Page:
launchd has been around for quite some time now, I was still using
crontab for scheduling some of my scripts until recently. Since
launchd LaunchAgents can do much more and don’t expect your computer to be running at all times, it’s time to start using them more 😎.
Let’s see how we can easily set up a LaunchAgent to run a Python script for the current user in regular intervals:
Write a plist for your agent
Unlike crontab jobs, LaunchAgents are written in (quite verbose) plist XML. We define a
Label according to the name of our agent and then go on describing how it should behave (which program to run, what arguments, when to run it, etc.).
Here’s is an example with the filename
de.davidhamann.my-program.plist which we will place in
The first interesting element to look at is
<key>Label</key>. It precedes a
string element which provides the unique name for our agent. This name is generally the same as our plist filename without the extension (both should follow reverse-domain style). The label is required and we need it to later start our agent.
Next, we define what program to run and what arguments to pass to it. In the example we will run Python3 from
/usr/local/bin and give it the path of our script to execute.
StartInterval defines in what interval we want the program to run and takes an integer expected to contain the number of seconds. In our case, we run my-program.py every 30 seconds.
Load and start the agent 🚀
LaunchAgents can be loaded, started and unloaded with
launchctl. To do so, we need to supply the ID of our target user and the plist file we just created. You can get your user-id via
id -u or
id -u <the-username>, respectively.
Assuming we are in
~/Library/LaunchAgents/ we can now load our agent by executing the following command:
launchctl bootstrap gui/<your-user-id> de.davidhamann.my-program.plist
And then kick-start it with (or just wait 😊):
launchctl kickstart -k gui/<your-user-id>/de.davidhamann.my-program
Note that we use the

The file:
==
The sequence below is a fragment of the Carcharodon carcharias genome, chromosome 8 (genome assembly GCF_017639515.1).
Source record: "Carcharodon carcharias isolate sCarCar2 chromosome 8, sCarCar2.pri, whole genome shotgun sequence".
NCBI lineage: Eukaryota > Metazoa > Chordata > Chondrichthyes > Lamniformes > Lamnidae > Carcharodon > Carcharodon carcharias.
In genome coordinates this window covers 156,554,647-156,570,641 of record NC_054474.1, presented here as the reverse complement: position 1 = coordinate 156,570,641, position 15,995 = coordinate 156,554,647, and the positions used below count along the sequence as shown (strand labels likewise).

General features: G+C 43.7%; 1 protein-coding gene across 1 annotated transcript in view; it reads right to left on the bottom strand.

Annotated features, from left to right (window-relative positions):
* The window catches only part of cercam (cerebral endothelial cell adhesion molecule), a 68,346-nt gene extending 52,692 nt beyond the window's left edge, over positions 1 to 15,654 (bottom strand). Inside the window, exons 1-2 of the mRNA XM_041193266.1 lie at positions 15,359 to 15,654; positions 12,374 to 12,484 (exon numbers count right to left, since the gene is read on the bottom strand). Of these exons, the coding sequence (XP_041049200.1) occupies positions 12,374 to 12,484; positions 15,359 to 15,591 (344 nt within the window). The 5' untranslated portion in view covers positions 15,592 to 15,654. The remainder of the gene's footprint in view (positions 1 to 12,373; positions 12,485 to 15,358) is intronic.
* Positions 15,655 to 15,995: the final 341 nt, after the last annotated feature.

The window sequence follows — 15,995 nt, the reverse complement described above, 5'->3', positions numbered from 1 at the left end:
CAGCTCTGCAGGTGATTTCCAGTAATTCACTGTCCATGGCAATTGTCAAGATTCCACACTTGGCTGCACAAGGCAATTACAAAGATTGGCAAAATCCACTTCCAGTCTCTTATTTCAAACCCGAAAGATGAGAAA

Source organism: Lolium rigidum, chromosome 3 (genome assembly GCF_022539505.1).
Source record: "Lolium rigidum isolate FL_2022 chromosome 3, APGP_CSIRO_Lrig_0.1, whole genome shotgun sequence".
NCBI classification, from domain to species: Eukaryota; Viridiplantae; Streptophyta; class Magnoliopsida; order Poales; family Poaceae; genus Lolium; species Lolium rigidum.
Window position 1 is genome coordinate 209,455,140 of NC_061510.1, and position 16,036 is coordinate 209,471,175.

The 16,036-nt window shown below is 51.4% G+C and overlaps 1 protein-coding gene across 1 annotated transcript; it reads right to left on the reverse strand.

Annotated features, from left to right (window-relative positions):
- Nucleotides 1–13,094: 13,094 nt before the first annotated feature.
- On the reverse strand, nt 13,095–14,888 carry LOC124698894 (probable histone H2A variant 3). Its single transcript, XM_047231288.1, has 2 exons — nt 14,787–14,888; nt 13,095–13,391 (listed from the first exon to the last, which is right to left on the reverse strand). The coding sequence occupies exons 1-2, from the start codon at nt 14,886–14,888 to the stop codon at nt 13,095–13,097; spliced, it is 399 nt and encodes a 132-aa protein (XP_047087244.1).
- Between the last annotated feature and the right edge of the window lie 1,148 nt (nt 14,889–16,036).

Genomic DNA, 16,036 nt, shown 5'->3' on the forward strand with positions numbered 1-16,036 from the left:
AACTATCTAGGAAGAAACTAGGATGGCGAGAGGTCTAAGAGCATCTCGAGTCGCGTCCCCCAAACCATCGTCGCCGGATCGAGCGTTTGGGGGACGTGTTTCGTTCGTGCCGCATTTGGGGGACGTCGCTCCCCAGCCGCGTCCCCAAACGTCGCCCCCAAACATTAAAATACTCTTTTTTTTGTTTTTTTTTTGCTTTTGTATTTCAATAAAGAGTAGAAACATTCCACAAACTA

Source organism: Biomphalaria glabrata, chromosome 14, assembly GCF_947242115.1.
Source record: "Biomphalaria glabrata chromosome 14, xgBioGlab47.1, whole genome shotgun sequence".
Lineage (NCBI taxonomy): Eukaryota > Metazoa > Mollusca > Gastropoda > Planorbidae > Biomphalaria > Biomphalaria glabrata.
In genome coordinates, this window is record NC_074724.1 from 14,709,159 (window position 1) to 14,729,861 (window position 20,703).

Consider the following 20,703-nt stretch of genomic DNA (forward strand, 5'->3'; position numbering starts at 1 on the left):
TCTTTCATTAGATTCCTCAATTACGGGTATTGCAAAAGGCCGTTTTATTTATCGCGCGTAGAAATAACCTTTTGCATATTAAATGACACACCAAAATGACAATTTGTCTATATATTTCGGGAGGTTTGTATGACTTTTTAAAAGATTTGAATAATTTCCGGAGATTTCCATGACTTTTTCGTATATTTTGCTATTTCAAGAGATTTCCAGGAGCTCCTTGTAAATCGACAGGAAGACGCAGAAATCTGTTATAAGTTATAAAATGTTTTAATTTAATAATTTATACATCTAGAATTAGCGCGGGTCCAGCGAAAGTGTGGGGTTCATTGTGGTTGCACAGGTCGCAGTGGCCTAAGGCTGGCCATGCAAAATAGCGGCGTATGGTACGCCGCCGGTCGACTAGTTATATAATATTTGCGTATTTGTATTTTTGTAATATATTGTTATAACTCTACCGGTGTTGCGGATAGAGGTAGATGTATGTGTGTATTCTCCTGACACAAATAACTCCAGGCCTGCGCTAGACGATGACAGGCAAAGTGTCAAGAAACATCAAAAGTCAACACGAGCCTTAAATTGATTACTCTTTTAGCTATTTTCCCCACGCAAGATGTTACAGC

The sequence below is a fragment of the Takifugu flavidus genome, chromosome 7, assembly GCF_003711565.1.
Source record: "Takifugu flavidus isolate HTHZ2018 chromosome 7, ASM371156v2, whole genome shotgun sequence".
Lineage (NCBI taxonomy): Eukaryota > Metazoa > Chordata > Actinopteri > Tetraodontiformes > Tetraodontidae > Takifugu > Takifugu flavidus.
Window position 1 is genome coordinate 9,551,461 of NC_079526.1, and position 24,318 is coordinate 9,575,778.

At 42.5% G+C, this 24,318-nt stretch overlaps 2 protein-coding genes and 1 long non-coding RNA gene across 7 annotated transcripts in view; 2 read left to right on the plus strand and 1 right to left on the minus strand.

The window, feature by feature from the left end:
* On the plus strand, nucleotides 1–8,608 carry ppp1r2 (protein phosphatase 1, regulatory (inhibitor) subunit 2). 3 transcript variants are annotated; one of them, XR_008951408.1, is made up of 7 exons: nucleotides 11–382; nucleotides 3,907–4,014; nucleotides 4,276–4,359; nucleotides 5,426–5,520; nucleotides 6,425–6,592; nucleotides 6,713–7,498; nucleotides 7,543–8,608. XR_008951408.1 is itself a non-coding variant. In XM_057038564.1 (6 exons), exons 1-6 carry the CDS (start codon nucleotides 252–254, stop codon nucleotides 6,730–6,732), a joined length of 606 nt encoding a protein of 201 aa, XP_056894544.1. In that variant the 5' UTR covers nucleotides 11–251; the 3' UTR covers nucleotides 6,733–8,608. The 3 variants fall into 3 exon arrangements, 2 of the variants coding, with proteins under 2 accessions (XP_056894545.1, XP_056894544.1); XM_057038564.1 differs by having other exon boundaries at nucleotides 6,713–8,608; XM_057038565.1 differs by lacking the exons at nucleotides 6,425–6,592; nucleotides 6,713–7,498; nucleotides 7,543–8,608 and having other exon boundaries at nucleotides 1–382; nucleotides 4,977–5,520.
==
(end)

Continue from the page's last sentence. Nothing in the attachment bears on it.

Label in this command, not the plist filename. The
-k options means that the service will first be killed, if running (see
Our agent should now be active and starting the program every 30 seconds.
Note: we are setting up an agent for a user in a gui session. You may want to specify other targets, e.g.
system for system-wide services. See
man launchctl for more.
Unloading an agent is as easy as:
launchctl bootout gui/<your-user-id> de.davidhamann.my-program.plist
In other tutorials you may see the use of
launchctl start and
launchctl unload. While these commands still work, they are from a from a previous implementation of
launchd and are classified as “Legacy”.
In case you’re having trouble with an agent, you can either look into
system.log or direct the output to a desired location by adding two keys for output and errors to the
Make sure to
kickstart again after you make your change.
Debug key, though mentioned in the
launchd manual, is not supported anymore.
Other use cases
Another common use case is
StartCalendarInterval for starting a program at a given time. A nice property of this is, that it will handle sleep times. So
launchd would start the job the next time your computer wakes up and won’t just skip it like cron (it does not do that for
StartInterval, though I didn’t find that to be a problem for my cases).
Have a look at
man launchd.plist for many more options or visit developer.apple.com for a broader (but in parts outdated) overview.